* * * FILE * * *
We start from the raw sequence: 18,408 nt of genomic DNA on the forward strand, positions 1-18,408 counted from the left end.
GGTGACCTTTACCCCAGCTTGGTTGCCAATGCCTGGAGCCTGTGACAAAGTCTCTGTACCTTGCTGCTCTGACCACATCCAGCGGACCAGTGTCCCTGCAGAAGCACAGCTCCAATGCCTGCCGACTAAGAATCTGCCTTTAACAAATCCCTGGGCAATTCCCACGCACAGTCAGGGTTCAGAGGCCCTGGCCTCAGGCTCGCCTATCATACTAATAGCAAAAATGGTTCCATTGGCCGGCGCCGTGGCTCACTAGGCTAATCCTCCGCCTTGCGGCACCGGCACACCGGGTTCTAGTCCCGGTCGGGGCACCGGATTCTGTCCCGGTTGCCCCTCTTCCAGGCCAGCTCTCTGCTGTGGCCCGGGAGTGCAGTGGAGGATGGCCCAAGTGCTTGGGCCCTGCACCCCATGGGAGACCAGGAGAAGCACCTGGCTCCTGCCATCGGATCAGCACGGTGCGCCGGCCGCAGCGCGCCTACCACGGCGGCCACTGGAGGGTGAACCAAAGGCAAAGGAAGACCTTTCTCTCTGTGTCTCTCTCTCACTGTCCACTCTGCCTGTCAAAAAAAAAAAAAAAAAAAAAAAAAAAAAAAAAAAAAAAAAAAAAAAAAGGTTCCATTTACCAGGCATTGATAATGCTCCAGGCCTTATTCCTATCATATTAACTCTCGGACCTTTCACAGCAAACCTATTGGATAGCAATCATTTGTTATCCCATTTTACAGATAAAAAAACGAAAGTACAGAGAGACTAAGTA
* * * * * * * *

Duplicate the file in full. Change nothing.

We start from the raw sequence: 18,408 nt of genomic DNA on the forward strand, positions 1-18,408 counted from the left end.
GGTGACCTTTACCCCAGCTTGGTTGCCAATGCCTGGAGCCTGTGACAAAGTCTCTGTACCTTGCTGCTCTGACCACATCCAGCGGACCAGTGTCCCTGCAGAAGCACAGCTCCAATGCCTGCCGACTAAGAATCTGCCTTTAACAAATCCCTGGGCAATTCCCACGCACAGTCAGGGTTCAGAGGCCCTGGCCTCAGGCTCGCCTATCATACTAATAGCAAAAATGGTTCCATTGGCCGGCGCCGTGGCTCACTAGGCTAATCCTCCGCCTTGCGGCACCGGCACACCGGGTTCTAGTCCCGGTCGGGGCACCGGATTCTGTCCCGGTTGCCCCTCTTCCAGGCCAGCTCTCTGCTGTGGCCCGGGAGTGCAGTGGAGGATGGCCCAAGTGCTTGGGCCCTGCACCCCATGGGAGACCAGGAGAAGCACCTGGCTCCTGCCATCGGATCAGCACGGTGCGCCGGCCGCAGCGCGCCTACCACGGCGGCCACTGGAGGGTGAACCAAAGGCAAAGGAAGACCTTTCTCTCTGTGTCTCTCTCTCACTGTCCACTCTGCCTGTCAAAAAAAAAAAAAAAAAAAAAAAAAAAAAAAAAAAAAAAAAAAAAAAAAGGTTCCATTTACCAGGCATTGATAATGCTCCAGGCCTTATTCCTATCATATTAACTCTCGGACCTTTCACAGCAAACCTATTGGATAGCAATCATTTGTTATCCCATTTTACAGATAAAAAAACGAAAGTACAGAGAGACTAAGTA